A federal appeals court blocked the use of a pesticide over concerns about its effect on honey bees, which have mysteriously disappeared across the country in recent years. In 2013, the United States Environmental Protection Agency did not adequately study the use of the pesticide Sulfoxaflor before approving it for use on a wide variety of crops. Sulfpxaflor is highly toxic to honeybees and EPA was required to get further tests done according to the Circuit Judge Mary Schroeder. Given the dangerous situation of the bee populations this placed a higher risk and environmental harm, A new study deems this pesticide dangerous to bees, although there is not a clear.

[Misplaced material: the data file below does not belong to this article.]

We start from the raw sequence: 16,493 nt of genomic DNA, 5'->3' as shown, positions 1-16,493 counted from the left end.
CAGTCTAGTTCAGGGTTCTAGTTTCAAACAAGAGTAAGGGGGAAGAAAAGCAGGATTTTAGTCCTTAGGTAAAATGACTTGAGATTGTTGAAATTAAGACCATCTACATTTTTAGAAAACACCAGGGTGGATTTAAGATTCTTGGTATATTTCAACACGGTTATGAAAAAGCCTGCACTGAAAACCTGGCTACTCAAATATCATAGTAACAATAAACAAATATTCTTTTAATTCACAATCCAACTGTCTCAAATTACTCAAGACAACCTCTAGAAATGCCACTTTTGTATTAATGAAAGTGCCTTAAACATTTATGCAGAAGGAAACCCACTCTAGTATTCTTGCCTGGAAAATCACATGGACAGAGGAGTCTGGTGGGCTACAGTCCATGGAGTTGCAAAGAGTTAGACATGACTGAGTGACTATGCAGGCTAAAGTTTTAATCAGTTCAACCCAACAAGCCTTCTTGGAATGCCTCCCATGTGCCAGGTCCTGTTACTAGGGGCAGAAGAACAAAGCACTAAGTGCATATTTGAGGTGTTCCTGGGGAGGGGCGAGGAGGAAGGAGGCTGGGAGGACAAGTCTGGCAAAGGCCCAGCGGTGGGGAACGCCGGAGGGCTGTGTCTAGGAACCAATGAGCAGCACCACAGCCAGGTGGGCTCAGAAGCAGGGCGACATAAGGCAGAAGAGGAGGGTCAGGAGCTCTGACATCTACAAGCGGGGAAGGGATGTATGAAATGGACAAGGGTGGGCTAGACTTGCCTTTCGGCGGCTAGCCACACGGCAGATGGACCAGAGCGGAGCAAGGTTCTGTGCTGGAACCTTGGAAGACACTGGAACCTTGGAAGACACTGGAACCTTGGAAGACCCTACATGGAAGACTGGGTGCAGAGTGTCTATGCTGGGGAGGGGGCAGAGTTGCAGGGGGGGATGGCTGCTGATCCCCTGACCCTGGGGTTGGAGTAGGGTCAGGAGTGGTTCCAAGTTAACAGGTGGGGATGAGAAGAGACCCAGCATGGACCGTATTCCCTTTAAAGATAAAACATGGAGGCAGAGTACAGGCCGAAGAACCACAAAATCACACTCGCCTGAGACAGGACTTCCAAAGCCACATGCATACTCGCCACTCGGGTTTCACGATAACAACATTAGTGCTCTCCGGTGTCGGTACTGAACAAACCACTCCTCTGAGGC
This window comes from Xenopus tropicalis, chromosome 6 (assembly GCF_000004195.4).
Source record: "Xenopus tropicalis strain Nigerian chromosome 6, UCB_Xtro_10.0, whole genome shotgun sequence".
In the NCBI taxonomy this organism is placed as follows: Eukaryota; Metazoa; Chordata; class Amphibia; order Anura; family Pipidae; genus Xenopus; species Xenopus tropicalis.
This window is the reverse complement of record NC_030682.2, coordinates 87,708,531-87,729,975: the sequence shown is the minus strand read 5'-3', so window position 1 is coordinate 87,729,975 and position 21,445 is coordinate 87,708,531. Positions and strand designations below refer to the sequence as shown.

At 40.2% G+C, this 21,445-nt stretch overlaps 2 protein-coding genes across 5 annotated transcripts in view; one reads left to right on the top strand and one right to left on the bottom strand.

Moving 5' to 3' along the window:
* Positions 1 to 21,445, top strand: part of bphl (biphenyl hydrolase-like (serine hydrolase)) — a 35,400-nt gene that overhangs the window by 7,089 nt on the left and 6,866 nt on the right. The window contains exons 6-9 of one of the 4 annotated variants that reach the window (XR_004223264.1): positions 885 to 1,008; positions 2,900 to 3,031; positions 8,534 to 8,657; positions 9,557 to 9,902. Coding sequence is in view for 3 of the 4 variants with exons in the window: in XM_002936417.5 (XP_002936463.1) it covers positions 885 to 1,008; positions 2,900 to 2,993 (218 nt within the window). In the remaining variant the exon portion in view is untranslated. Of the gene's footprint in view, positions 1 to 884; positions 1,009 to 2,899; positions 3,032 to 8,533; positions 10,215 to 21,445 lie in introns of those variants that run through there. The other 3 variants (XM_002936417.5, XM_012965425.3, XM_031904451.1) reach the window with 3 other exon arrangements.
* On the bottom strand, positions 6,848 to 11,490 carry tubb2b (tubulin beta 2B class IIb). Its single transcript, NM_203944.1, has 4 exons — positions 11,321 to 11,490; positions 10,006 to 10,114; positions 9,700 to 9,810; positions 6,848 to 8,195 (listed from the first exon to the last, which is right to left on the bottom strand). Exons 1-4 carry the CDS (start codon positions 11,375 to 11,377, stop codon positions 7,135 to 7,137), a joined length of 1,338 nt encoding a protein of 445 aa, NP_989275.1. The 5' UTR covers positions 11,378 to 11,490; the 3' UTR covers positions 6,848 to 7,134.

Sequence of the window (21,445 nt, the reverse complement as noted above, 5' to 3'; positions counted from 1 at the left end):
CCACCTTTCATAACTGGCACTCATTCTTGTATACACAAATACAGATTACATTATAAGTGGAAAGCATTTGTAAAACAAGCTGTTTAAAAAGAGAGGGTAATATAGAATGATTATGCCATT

There is a new study to suggest the flight patterns and maneuverability of honeybees is altered by the weight of their loads and type of food they carry. Bees are very capable aviators and navigators but scientists wanted to see how their flying varies when carrying pollen and nectar. The scientist developed a wind tunnel to study the bees flying with and without pollen and nectar. They used a robotic flower as a moving landing pad for the bees so they studied the bees using high speed cameras with changing wind factors. They found when the bees were carrying pollen in their legs they maneuvered more like a jumbo jet.